Never on a Sunday? How is the Giro different from Northern Ireland football?
Published 28/02/2014 | 01:30
BY now I am sure you are aware that the Northern Ireland football team will be playing a match next year at Windsor Park on a SUNDAY.
On March 29 2015, Finland will provide the opposition in a European Championship qualifier. It'll be the nation's first international next year and could be crucial in our hopes of making the 2016 finals.
What you may not know is that one of the world's biggest sporting events, the Giro d'Italia, will also be staged in Northern Ireland on a Sunday this year. May 11, for your information, when the race will travel through Armagh after a couple of days elsewhere in the country.
Maybe I missed it, but I can't recall there being many complaints about the Giro being on a Sunday in contrast to the outcry in certain quarters in relation to Northern Ireland's Windsor Park match on the Sabbath.
I respect people's beliefs, unless they bring danger to society, and in this case those against playing football on a Sunday have every right to air their views.
I can see where they are coming from. Growing up years ago, Sunday was very much seen as a day of rest in our house. It was different to other days.
I don't wish to enter into a theological debate about keeping the Sabbath day holy but for better or worse, times have changed and for many of us, especially those involved with sport, Sunday has become as much a working day as, say, Tuesday.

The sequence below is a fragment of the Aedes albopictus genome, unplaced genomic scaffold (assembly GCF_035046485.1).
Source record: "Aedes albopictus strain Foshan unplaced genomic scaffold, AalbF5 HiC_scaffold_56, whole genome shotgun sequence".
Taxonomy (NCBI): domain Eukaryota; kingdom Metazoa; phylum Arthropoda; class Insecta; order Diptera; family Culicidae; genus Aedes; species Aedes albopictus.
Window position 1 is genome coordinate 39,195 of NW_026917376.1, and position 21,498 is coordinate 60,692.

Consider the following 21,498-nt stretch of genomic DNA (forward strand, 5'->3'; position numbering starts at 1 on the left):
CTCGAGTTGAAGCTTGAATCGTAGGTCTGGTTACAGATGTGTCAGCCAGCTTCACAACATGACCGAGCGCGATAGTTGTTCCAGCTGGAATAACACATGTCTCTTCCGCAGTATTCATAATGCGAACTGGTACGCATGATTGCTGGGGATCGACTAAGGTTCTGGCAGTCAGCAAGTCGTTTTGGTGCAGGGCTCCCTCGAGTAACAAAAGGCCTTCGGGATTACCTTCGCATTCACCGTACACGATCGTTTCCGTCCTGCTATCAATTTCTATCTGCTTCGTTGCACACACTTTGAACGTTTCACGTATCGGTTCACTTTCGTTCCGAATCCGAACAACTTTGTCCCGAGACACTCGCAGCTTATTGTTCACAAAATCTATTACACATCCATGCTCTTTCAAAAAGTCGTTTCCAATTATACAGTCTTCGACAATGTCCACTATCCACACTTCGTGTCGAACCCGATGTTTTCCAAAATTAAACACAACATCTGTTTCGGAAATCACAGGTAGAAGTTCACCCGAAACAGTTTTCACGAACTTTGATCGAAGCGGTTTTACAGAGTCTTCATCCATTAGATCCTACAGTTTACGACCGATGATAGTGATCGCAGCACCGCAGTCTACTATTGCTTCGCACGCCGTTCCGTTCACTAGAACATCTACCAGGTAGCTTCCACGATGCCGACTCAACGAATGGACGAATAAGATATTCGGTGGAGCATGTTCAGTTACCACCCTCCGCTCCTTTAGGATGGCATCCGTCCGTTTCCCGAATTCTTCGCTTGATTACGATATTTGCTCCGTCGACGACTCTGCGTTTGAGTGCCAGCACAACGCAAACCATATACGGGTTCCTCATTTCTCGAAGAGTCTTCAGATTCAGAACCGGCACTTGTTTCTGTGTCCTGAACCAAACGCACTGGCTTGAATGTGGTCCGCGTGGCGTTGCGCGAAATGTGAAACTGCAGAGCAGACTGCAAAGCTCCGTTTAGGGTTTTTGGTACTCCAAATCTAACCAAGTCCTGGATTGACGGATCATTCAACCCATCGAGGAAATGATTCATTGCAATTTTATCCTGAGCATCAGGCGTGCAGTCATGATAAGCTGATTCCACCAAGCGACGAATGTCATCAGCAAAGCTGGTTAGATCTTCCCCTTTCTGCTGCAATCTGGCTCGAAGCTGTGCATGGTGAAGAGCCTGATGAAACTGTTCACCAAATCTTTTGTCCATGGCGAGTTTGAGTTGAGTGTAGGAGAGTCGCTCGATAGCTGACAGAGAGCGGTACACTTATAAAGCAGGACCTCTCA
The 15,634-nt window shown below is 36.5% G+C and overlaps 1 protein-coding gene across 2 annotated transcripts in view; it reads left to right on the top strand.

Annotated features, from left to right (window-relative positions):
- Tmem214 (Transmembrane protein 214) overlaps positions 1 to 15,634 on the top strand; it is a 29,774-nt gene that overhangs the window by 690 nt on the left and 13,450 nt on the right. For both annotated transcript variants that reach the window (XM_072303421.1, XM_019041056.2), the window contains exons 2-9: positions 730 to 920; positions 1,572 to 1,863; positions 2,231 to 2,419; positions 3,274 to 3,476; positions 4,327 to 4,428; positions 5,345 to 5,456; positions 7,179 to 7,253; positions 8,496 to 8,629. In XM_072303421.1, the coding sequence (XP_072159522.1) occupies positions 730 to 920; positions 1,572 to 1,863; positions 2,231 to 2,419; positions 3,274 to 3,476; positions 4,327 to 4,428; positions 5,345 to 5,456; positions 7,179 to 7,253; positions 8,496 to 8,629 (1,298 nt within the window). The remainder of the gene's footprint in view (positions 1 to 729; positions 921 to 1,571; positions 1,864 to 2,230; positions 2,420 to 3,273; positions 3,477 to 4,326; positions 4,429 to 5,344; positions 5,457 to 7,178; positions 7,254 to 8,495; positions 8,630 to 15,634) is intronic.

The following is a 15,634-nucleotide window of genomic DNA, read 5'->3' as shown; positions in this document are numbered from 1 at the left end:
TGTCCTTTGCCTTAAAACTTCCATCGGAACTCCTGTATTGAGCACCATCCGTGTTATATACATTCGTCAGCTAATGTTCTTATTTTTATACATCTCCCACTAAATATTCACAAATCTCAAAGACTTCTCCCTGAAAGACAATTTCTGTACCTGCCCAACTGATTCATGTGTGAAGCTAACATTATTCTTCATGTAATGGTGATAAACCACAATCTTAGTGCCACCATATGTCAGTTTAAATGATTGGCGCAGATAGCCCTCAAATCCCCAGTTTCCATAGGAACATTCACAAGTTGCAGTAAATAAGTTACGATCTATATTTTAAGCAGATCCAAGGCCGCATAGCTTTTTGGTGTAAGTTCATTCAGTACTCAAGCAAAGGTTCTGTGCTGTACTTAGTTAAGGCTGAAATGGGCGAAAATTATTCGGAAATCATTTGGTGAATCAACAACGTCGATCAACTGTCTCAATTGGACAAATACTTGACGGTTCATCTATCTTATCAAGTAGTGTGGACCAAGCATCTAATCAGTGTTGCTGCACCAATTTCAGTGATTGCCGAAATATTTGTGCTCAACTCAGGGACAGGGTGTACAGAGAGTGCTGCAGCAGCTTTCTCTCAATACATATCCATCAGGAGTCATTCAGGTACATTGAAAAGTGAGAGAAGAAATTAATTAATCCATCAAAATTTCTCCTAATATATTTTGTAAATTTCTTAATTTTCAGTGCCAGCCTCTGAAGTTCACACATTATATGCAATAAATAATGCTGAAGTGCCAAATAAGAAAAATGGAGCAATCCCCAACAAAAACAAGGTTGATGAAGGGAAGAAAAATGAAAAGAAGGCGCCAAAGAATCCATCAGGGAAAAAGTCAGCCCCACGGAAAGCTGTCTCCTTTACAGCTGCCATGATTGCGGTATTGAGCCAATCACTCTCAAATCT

For those who see it as special, fair enough, but what I would welcome on the issues discussed this week is a little more consistency.
The Northern Ireland fixture is over a year away but already there has been talk of protests and demands for the Irish FA not to host the Euro qualifier and even pull out of the tournament.
There are scores of sports being played on Sundays and there is not a word about them. The forthcoming Giro d'Italia is a case in point.
Yes, the Northern Ireland team are breaking new ground but surely a big cycling race here on a Sunday, even if nobody from our wee country is racing in it, is exactly the same as a big football match on a Sunday.
They are both sports.
Of course cycling can be a fun pastime, but the Giro is one of the toughest races on the planet.
The riders in May will be competing to win, just like our footballers will be doing next March. As will Ulster GAA players, hockey players, golfers or athletes who will take part in their chosen fields on various Sundays here this year.
Yet right now the 'never on a Sunday' debate only surrounds football. It should not be treated differently.